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Flight Numbers - why have more than one?

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Flight Numbers - why have more than one?

Old 24th Jul 2014, 09:56
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Flight Numbers - why have more than one?

Genuine query which has puzzled me for years -

Why are multiple flight numbers assigned to certain flights? Now I'm not talking codeshares here - those are clear enough. I'm referring to a flight having several different callsigns/flight codes issued by the operator.

For example - in the good old days way back the BA shuttles inbound to Belfast used to have a callsign of "Shuttle 4 Alpha/Bravo/Charlie/etc" with the Heathrow bound ones being "Shuttle 5 A/B/C/etc". The actual flight numbers were BA9999 where the 9999 differed per flight. Same idea for all the other Shuttle destinations.

Today I'm tracking my daughter's flight from ZRH to LHR which is BA711, but it also comes up, and is displayed as, BAW5ZL on Flightradar24. Why have these two? Can the flight not be published as BA711 and the callsign also be "Speedbird 711"? What benefits are derived from the two code system, and who benefits? I'd guess ATC wouldn't have any difficulty just using "Speedbird 711". Interestingly the BA712 also now en route LHR to ZRH doesn't appear to have any alternative at all!! Curiouser and curiouser.

Similar with most airlines of course, not just BA. See flybe and easyJet flight numbers and callsigns.

Many thanks in advance for your responses
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Old 24th Jul 2014, 10:08
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They're not flight numbers, there's one flight number per airline on each flight, don't add codeshares as that just overcomplicates the question(!)
The BA123 will have a callsign used by ATC which may or may not be "Speedbird123" writtenas BAW123. However it may also have an aplha numeric random callsign like BAW1TC if the BA133 and BA123 are likely to be on the same frequency at the same time.

This is good practice but not universal as Emirates have a lot of similar sounding traffic in Dubai at the same time. I think the kick off was British Midland which had BMA1, BMA51, BMA81, BMA331 and BMA441 all in or around the Bovingdon stack in the first wave....

So it's not a benefit, more of a precaution. Most BA flights use the flight no as the callsign, most easyJet flights don't, however some do. Even some Virgin flights now carry a letter suffix on the *ATC callsign* for the same reason, i.e. VS901 / VIR901V.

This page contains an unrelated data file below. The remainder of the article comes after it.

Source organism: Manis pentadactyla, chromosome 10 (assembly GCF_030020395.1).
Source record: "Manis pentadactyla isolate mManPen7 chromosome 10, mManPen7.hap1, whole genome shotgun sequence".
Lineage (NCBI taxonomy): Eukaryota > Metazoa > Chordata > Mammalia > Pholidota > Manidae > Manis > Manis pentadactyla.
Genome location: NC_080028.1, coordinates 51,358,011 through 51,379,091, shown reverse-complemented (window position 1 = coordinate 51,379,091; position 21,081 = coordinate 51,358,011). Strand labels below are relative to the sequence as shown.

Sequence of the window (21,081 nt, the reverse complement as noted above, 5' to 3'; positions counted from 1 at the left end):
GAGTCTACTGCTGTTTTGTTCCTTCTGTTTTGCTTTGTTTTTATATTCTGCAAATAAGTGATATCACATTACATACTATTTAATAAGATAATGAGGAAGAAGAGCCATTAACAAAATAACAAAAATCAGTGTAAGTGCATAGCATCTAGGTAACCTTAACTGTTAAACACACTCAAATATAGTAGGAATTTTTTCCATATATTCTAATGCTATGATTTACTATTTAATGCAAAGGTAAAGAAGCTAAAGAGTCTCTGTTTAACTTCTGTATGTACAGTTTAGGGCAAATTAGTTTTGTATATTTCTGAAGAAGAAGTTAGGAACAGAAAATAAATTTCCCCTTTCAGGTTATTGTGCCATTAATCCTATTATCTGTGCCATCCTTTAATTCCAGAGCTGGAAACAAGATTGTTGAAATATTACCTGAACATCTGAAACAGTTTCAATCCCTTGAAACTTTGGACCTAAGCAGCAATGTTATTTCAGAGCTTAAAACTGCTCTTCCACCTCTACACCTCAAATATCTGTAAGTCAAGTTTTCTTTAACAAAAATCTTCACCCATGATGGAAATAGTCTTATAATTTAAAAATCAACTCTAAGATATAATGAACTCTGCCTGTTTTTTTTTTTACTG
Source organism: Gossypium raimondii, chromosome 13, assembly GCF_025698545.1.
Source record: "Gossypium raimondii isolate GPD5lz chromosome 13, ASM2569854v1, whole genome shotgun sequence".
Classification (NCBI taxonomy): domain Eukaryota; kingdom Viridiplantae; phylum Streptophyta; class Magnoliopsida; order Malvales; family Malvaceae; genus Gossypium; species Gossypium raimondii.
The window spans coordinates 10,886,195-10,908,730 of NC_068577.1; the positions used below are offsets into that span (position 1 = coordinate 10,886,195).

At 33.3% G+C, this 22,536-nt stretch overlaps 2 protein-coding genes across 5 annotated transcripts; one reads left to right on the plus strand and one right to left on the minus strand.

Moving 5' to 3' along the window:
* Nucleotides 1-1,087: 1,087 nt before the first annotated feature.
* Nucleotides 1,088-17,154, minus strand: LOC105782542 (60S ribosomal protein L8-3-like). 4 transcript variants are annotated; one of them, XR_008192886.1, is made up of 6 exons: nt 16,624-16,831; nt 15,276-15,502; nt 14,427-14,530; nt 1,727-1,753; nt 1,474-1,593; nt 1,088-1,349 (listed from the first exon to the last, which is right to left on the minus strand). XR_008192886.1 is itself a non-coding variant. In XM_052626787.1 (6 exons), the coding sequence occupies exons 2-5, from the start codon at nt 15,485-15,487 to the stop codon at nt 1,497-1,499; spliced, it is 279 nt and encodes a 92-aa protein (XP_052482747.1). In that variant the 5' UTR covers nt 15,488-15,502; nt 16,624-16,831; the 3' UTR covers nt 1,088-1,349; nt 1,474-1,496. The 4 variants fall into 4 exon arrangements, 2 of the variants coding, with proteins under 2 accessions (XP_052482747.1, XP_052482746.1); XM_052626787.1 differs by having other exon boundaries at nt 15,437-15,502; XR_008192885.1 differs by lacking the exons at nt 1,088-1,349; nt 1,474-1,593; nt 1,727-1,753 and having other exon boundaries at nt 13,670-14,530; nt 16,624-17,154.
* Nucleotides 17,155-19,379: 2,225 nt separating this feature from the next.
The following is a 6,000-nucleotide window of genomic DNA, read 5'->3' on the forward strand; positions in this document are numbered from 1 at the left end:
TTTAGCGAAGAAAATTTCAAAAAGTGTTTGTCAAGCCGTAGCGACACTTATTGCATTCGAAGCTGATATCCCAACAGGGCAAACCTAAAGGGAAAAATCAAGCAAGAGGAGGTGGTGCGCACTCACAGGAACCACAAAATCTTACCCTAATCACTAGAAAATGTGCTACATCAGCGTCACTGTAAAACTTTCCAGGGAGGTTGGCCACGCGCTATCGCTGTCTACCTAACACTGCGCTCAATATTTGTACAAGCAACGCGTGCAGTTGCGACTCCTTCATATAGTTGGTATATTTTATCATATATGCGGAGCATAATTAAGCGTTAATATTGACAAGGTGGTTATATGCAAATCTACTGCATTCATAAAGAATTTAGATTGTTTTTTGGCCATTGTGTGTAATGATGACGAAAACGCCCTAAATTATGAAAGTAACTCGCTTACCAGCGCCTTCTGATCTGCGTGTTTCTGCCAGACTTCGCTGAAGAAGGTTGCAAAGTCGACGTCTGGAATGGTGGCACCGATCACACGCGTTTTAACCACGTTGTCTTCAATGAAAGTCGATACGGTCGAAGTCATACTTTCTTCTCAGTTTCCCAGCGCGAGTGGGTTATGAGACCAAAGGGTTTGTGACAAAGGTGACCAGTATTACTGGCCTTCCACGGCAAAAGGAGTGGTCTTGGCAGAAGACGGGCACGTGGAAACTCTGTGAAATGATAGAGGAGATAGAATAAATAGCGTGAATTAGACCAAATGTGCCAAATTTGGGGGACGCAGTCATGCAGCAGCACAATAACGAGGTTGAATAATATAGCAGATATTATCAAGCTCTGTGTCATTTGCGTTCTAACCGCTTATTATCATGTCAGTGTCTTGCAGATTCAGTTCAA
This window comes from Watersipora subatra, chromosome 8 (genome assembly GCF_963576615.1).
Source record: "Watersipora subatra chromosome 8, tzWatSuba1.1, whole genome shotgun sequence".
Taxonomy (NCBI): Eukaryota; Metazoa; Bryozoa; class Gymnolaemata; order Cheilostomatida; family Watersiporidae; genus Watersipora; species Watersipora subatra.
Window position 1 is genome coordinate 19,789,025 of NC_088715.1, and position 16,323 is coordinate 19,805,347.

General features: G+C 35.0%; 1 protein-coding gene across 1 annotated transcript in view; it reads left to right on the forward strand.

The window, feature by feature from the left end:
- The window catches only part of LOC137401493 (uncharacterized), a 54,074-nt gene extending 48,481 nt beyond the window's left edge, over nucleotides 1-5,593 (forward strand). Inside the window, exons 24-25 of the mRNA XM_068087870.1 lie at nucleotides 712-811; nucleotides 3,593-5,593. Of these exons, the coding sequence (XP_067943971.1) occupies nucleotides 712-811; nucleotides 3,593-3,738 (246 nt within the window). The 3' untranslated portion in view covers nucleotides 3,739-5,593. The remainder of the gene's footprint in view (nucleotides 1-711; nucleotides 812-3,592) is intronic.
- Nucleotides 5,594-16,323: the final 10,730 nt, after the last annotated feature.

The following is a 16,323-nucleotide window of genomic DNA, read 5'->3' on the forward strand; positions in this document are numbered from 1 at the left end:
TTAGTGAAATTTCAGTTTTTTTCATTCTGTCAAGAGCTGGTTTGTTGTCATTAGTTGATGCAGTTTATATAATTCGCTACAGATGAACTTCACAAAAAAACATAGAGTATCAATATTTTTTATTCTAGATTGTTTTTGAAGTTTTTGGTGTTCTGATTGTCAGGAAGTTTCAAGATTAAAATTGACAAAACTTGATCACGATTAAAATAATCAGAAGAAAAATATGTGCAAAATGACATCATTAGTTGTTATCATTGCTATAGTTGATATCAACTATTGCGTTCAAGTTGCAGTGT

Last edited by Skipness One Echo; 24th Jul 2014 at 19:39.
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Old 24th Jul 2014, 10:17
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So basically it's belt and braces in case of ATC transmissions being misheard or misinterpreted with similar sounding flights in the same area at the same time? I can see the logic in that. Just seems random to those not in the industry.

Thanks for the explanation.
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Old 24th Jul 2014, 12:51
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So basically it's belt and braces in case of ATC transmissions being misheard or misinterpreted with similar sounding flights in the same area at the same time? I can see the logic in that. Just seems random to those not in the industry.
Eurocontrol reportedly have a computer system that identifies potential conflicts between not only flight numbers of aircraft likely to be talking to the same centre at the same time, but also other possible sources of confusion such as frequencies, runway headings, etc.
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Old 24th Jul 2014, 22:22
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Out of interest, who decides what the alpha numeric callsign will be?
Is it the airlines own system?


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Old 25th Jul 2014, 06:43
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Out of interest, who decides what the alpha numeric callsign will be?
Is it the airlines own system?
Airlines are free to choose their own alphanumerics. Some, Lufthansa for example, appear to have a system that does it for them. Others, like BA, look like they have a bloke who sticks his finger in the air and makes one up (with the exception of SHT alphanumerics, which do follow a discernable pattern).

Last edited by DaveReidUK; 25th Jul 2014 at 08:17. Reason: typo
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Old 25th Jul 2014, 14:12
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look like they have a bloke who sticks his finger in the air and makes one up
That's precisely the reason for my OP. That's how it generally looks to the spotter/FR24-user/anorak. Though I always suspected there had to be a more rational explanation hiding under the surface.
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Old 25th Jul 2014, 20:33
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Thank you DaveReidUK
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Old 25th Jul 2014, 22:31
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Only the legacy SHT callsigns are intuitive, "man with finger" wrote the new BHD and LBA ones.
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Old 26th Jul 2014, 08:27
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Occasionally some are quite clever.

The BA to Seattle became BAW5EA a while back.
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